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Full disclosure, I’ve smoked this cigar three times prior to the two I smoked for this review. The cedar sleeve does its job, as the aroma coming off the foot is (you guessed it) cedary with hints of leather, cream, and pepper. Take note of the aroma off the foot—the pepper is very noticeable. In fact, as I cut the cap with my guillotine cutter and inhale the dry draw, it too is full of pepper. I also get some hints of sweet Thai basil. The draw brings in copious (but not dense) smoke. This is something that actually continues through the length of the cigar. As noted in previous reviews, I prefer a slight resistance on my draw; this cigar’s draw sits in between the realm of perfect and too loose. A few puffs in, the cedar has carried over from the aroma, but only slightly. The dominant flavors are a brilliant balance of floral, citrus, cream, and hints of red pepper.
If I may digress for a brief moment, I’ve been asked in the past, “How can you tell if a cigar’s flavor is red, black, white pepper, etc.?” The answer is a question, “Have you ever eaten those spices before?” While white and black pepper tend to be similar, I find black pepper to be a flavor that I taste and white pepper more falls into the nose. Red pepper, contrarily, is very distinct and should remind most of Italian cooking (think crushed red pepper pizza flakes). Back to the cigar, which, trust me, I am not saying tastes like lasagna…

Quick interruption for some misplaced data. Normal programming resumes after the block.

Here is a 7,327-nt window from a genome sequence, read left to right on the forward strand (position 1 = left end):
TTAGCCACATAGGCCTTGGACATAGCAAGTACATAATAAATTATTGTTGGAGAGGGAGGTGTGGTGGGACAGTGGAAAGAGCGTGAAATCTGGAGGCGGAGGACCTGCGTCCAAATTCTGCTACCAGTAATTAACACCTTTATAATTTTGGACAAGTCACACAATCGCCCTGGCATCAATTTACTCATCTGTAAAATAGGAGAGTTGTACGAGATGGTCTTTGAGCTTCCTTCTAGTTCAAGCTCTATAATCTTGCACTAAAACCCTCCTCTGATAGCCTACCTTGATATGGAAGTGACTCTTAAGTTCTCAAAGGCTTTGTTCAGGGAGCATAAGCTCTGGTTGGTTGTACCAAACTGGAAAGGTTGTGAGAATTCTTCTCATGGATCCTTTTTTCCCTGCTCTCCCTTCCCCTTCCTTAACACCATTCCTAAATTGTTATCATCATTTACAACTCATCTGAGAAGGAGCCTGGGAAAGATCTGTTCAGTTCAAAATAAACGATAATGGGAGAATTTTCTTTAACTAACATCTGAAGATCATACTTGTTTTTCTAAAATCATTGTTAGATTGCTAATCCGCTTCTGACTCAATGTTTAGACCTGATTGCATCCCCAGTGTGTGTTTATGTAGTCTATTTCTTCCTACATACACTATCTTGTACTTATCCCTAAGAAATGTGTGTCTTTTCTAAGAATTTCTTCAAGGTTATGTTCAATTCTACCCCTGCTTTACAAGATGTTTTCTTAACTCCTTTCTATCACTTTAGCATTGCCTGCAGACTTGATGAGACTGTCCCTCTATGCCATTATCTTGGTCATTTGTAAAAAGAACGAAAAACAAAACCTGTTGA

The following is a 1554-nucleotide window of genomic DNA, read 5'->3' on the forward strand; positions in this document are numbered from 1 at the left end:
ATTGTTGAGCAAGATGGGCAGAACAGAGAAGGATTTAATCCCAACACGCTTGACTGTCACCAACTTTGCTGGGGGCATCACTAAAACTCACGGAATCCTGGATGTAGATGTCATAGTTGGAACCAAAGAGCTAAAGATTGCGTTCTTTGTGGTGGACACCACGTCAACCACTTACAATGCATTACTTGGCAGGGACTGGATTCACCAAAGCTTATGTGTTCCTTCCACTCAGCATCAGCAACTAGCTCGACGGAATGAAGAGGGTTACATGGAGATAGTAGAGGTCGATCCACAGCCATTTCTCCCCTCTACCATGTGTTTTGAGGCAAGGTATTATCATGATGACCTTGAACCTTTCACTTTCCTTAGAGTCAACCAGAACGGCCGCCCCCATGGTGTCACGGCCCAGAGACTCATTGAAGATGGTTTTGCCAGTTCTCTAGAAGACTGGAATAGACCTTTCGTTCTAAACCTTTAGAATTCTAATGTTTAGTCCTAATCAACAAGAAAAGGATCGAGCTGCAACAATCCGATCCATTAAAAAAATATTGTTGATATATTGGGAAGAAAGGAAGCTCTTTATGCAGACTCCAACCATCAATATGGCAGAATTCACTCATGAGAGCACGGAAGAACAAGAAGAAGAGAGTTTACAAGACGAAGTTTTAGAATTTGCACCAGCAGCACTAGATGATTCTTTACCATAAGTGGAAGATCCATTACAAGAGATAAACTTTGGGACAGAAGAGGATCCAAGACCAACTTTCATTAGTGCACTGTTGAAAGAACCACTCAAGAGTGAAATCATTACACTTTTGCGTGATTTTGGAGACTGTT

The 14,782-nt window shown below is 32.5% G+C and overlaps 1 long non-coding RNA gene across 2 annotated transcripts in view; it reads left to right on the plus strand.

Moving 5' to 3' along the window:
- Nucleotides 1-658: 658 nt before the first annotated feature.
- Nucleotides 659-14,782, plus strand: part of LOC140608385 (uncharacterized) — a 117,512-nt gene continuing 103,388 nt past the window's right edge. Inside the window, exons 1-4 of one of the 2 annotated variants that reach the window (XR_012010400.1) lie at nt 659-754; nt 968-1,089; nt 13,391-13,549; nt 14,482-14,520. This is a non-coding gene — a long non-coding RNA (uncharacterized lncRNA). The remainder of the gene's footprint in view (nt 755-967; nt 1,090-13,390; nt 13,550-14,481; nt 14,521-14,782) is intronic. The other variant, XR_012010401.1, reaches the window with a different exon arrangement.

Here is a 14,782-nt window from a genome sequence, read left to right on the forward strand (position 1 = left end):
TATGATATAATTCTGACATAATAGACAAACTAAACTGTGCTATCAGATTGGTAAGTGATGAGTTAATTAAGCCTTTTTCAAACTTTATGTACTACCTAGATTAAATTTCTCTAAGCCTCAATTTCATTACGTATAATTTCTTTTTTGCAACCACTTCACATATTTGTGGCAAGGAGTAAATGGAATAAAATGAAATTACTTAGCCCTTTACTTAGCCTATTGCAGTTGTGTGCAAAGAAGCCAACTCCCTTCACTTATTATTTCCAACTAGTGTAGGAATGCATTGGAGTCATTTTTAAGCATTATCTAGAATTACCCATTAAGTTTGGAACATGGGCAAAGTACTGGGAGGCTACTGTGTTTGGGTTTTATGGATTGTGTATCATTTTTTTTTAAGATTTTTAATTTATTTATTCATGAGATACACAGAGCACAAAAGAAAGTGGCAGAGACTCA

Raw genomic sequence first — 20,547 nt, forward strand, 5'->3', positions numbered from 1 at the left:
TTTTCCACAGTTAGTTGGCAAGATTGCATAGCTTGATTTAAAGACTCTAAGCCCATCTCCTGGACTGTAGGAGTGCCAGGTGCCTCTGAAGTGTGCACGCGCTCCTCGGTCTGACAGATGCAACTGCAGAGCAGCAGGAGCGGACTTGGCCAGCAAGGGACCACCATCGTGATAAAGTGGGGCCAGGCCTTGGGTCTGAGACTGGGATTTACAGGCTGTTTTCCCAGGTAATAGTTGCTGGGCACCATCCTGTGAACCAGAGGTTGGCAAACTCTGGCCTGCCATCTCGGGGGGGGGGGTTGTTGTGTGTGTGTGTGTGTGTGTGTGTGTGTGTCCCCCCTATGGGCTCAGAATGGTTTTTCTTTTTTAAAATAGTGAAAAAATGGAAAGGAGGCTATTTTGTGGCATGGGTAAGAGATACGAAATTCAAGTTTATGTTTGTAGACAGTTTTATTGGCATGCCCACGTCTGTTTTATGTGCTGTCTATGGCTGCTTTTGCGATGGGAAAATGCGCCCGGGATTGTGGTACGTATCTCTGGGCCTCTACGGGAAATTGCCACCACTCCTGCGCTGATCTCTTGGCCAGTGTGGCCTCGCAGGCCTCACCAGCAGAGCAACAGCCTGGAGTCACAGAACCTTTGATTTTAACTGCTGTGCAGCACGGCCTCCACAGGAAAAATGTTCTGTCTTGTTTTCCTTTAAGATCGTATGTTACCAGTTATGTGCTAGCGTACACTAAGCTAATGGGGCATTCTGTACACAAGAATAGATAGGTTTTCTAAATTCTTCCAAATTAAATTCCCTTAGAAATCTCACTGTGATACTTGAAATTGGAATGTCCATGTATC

The cigar remains consistent as it progresses, with no increase or intensity on any of the initial flavor notes. While there isn’t a noticeable change, I must stress that this doesn’t mean the cigar lacks complexity, it is just consistent. A worthwhile note is the impeccable construction of this cigar. The burn is razor sharp and the ash holds for well over two inches before it falls.
The retrohale produces a long-lasting aroma of cream, sourdough, and red pepper and goes very well with the consistent floral and citrus. The body of this cigar does increase slightly toward the end, finishing at a solid medium, progressing from its mild beginnings. The sweet Thai basil note continues to creep in every so often, like a welcome neighbor that pops in for nice visit. It stays long enough and compliments the existing flavors without ever getting bitter. Also notable is the tendency for this cigar to finish a bit hot—if one does not pace themselves, this can become acrid. Otherwise, the flavors and aromas—which are marvelously complimented by the aroma—hold steadfast throughout the smoking experience.
Would I Smoke This Cigar Again?
Yes, as noted, I have smoked this cigar previously and I will be smoking it again.
“There’s a lot of blood, sweat, and guts between dreams and success.”
–Bear Bryant (nothing like a good “bear” quote)
- Flavor: Medium-full
- Strength: Medium
- Body: Mild / Medium
- Red pepper
- Sweet Thai basil
- Smoke Time: 1 hour, 30 minutes
- Pairing Recommendation: Light-roast coffee | Lemonade | Radler beer | Silver Tequila | Lox with dill
- Purchase Recommendation: Box
- Near-perfect ash
- Consistent, excellent flavors
- Marvelous balance
- Slightly acrid finish
- Not overly complex